Age and gender have an effect on the incidence of kidney diseases [Table 1]. PGN was commonly diagnosed between the second and third decades, and was more common in males. The incidence was highest in the age group between 18 and 30 years, with 64.7% (400) being males and 35.2% (218) being females. LN was more common in young females, with 56 cases (82.4%) occurring between 18 and 30 years and 89.7% (61) of those being females. DN was found to be more common in males after the age of 30 years.
Table 1: Age distribution of biopsy-proven renal diseases.

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[Table 2] depicts the frequency of renal diseases in the two periods between 2004 to 2011 and 2011 to 2018. The incidence of MCD, amyloidosis, DPGN, and ATN increased significantly in the second decade, whereas the incidence of FSGS, MsPGN, LN, MM, ACN, and HUS decreased significantly. There was no significant change observed in the incidence of other diseases.
Table 2: Biopsy-proven renal diseases' incidence in the two time periods.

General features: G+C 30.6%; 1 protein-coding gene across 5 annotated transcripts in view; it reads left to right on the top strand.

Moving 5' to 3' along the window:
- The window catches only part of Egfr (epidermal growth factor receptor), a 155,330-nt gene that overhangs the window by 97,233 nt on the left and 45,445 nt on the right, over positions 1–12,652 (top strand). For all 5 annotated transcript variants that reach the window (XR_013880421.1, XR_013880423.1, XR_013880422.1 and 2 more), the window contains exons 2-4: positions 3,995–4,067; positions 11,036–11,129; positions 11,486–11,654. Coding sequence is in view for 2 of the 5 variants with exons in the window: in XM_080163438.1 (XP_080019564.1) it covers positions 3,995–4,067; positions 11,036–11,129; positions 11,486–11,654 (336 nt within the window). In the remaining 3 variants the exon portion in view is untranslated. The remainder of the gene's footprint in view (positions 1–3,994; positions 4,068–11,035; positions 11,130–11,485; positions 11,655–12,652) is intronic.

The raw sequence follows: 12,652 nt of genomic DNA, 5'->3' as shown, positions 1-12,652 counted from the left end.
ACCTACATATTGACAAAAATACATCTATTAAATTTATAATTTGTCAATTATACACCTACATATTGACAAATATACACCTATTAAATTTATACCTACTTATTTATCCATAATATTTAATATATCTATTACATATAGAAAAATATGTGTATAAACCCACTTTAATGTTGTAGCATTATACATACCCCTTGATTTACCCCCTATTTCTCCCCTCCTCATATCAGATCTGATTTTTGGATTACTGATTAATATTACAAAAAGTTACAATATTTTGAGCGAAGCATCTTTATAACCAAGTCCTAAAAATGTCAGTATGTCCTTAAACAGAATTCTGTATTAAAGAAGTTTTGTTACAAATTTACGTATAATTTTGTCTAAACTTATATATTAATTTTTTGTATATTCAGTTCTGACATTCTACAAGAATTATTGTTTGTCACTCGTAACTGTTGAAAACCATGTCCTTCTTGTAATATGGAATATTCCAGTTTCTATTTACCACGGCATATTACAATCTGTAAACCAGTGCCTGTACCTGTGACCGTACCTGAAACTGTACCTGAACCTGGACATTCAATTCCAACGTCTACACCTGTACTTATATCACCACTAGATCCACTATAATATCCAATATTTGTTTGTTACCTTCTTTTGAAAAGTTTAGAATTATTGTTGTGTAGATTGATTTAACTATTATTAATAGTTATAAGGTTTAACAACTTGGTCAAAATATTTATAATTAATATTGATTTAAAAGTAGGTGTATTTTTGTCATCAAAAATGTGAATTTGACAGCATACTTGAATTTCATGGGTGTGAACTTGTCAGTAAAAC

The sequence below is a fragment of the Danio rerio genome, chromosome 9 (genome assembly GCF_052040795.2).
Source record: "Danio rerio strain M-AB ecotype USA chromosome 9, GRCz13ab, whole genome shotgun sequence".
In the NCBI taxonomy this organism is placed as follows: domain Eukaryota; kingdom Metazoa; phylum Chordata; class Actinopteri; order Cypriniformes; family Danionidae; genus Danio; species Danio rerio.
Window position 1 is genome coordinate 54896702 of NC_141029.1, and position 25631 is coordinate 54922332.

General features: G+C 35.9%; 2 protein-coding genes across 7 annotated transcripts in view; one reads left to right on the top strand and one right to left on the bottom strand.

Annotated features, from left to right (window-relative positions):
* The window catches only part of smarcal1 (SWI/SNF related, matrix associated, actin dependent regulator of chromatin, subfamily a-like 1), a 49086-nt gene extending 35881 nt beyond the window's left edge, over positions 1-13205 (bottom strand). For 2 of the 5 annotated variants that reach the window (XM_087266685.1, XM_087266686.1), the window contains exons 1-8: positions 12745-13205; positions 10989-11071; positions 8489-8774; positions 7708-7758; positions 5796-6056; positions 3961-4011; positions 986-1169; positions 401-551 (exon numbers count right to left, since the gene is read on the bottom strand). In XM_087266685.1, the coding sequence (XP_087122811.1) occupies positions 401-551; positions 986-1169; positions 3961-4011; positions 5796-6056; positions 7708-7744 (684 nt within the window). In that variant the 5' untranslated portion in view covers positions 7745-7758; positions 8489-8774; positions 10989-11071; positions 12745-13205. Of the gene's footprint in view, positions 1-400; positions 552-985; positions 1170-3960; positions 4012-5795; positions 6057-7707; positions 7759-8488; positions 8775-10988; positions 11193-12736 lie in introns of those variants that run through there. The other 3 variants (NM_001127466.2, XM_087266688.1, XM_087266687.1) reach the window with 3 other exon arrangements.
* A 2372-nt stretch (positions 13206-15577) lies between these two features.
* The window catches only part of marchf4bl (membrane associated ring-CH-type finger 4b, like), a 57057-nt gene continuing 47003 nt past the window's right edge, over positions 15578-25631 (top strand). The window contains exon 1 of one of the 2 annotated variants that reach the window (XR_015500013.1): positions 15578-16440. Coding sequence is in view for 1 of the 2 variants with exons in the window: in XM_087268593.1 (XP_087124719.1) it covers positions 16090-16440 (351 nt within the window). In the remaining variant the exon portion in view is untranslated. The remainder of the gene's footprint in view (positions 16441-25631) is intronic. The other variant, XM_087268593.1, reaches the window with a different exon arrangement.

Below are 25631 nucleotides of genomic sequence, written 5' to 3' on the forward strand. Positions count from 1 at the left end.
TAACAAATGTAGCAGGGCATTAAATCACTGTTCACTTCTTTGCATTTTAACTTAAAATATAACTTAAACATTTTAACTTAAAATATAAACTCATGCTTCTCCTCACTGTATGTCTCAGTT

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   Discussion Top


We reviewed comprehensive data regarding the demographics, renal syndromes, and pattern of different biopsy-proven renal pathologies during a period of 14 years at a single stand-alone nephrology institute in a town in South India.

We present a comparison of data obtained from our study with those from studies published elsewhere from the same region and also from Western countries [Table 3]. The data show that the patterns of renal disease do not exactly correlate with the Western data and some of the Asian studies.[8],[9],[10],[11],[12],[13],[14]
Table 3: Comparative data with other studies.

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In our study, the most common presentation was NS, accounting for 46.1% of all BPRDs.

Similar presentation was noted in many studies across the world.[6],[7],[10],[12],[13],[15],[16],[17],[18],[19] However, few studies from Italy and Japan have shown AUA as the major presentation.[8],[11] This could be due to more aggressive screening program of mass urinary screening. In accordance with most of the published studies, our series also showed a male predominance in all types of BPRD, except in LN.[8],[9],[10],[11],[12],[13],[15],[19],[20],[21],[22],[23],[24]